August Dupré John Louis William Thudichum.

A treatise on the origin, nature, and varieties of wine: being a complete ... online

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the department of the Gironde.

In the Dauphind, the wines of M^al, Greffieu, and Bessas,
in the Hermitage district, department of the Dr6me, belong
to this class.



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496 RED WINES OF FRANCE, [chap.



RED WINES.— SECOND CLASS.

Most of the wines of this class differ but little from those
of the first, and generally replace them in commerce ; they
are grown in eight different provinces. The wines of the
Champagne are light, fine, and delicate ; they are very
heady, but the exhilaration produced by them does not last
long, and they are mostly very wholesome. The wines of
the Lyonnais differ from those of the Dauphin^ by having
a little less body, being lighter and more fiery ; those of the
Comtat d' Avignon are fiery, fine, and agreeable ; those of
Beam full-bodied, spirituous, and astringent. The wine of
Roussillon has much colour, strength, and alcohol, but less
finesse and bouquet.

C7/^2;w/<^^^.— Verzy, Verzenay, Mailly, St. Basle, Bouzy, and
Clos de St. Thierry, department of the Marne.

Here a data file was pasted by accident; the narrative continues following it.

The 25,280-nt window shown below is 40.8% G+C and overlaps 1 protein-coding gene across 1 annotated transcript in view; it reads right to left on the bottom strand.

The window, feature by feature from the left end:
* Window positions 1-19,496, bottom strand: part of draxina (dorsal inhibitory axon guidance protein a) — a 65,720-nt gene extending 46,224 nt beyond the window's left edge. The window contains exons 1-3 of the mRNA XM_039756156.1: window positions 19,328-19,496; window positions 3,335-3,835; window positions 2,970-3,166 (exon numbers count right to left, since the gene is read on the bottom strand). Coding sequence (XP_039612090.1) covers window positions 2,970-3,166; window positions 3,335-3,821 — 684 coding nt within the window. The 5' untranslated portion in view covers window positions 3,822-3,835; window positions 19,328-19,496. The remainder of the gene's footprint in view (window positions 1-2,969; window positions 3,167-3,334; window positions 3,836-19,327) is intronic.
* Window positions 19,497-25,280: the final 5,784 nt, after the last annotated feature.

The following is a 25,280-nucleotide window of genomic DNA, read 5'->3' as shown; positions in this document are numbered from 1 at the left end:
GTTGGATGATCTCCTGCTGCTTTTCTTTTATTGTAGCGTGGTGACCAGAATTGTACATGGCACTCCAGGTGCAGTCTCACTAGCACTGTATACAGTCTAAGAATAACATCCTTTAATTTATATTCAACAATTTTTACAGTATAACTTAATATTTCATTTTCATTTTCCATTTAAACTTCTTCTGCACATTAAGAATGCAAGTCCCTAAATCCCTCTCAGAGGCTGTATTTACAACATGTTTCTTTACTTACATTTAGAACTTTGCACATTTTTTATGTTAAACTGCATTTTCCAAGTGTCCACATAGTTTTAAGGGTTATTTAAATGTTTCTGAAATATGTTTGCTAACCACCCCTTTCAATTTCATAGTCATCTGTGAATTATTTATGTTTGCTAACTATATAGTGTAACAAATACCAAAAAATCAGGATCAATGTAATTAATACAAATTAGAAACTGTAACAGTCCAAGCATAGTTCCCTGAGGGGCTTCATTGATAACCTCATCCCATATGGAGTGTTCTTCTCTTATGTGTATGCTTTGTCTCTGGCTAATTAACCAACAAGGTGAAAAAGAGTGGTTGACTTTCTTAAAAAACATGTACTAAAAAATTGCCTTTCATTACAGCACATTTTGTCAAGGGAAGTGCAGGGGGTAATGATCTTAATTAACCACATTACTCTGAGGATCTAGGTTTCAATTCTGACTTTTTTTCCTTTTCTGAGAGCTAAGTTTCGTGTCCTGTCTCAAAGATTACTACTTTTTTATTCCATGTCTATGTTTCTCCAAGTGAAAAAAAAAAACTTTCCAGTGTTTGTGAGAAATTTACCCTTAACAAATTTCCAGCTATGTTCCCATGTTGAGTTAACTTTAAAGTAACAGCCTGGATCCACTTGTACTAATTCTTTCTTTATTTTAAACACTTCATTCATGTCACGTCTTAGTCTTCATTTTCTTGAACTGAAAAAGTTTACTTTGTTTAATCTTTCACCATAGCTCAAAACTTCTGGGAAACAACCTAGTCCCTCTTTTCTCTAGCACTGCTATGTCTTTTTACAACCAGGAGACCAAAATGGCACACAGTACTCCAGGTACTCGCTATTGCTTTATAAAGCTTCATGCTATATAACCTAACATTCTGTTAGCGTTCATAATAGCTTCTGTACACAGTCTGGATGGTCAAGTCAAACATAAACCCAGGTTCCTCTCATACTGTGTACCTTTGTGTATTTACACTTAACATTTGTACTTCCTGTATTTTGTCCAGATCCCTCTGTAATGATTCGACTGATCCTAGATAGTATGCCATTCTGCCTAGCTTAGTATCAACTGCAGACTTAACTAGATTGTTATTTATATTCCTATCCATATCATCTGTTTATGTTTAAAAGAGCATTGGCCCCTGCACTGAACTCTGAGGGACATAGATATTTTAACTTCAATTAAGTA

Burgundy^ Beaujolais, — Vosne, Nuits, Premeau, ChamboIIe,
Volnay, Pommard, Beaune, Morey, Savigny, Meursault, and the
farm Blagny, in the department of the Cote d'Or. The Cote
des Olivottes, at Dannemoine ; the C6tes Pitoy, des Perricres,
and des Pr6aux, at Tonncrre ; Clos de la Chainette and Clos
de Migrenne, at Auxerre, department of the Yonne ; Moulin
i Vent, Thorins, and Chenas, in the Beaujolais and Macon-
nais, departments of Saone et Loire and of the Rhdne.

Datiphind. — The second qualities of the Hermitage wines
quoted in the first class.

Lyonnais, — The wines of C6te Rdtie, department of the
Rhdne.

Bordelais, — The third growths and the best of the fourth
growths of Cantenac, Margaux, St. Julien de Reignac, St.
Laurent, St. Gemme, Pauillac, and St. Estephe, department
of the Gironde.

Comtat d' Avignon. — Clos de la Nerthe, at Chiteauneuf du
Pape.

Bc^arn. — The wines of Jurah^on and Gau, department of
the Lower Pyrenees.



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XV.] THIRD CLASS, 497



RED WINES. — THIRD CLASS.

Roussillon, — Banyuls, Cosperon, Port-Vendres, and Col-
lioure, department of the Pyr^ndes Orientales.
. The growths yielded to this class by the above-mentioned
provinces produce wines which differ from those named
before, only in being less perfect.

Champagne, — The red wines of Haut Villers, Mareuil, Disy,
Pierry, fipernay, Taisy, Ludes, Chigny, Rilly, Villers Allerand,
and Cumiires, department of the Marne ; the best of the Ricey,
Balnot sur Laigne, Aviray and Bagneux la Fosse wines,
department of the Aube.

Burgundy y Beaiijolais, — Gevray, Chassagne, Aloxe, Savigny
sous Beaune, Santenay, and Chen6ve, department of the Cote
d'Or ; several growths of Tonnerre, Dannemoine and Epineuil ;
Clairion and Boivin, at Auxerre, department of the Yonne ;
Fleury, Chapelle Guinchay, and Roman^che, in the Macon-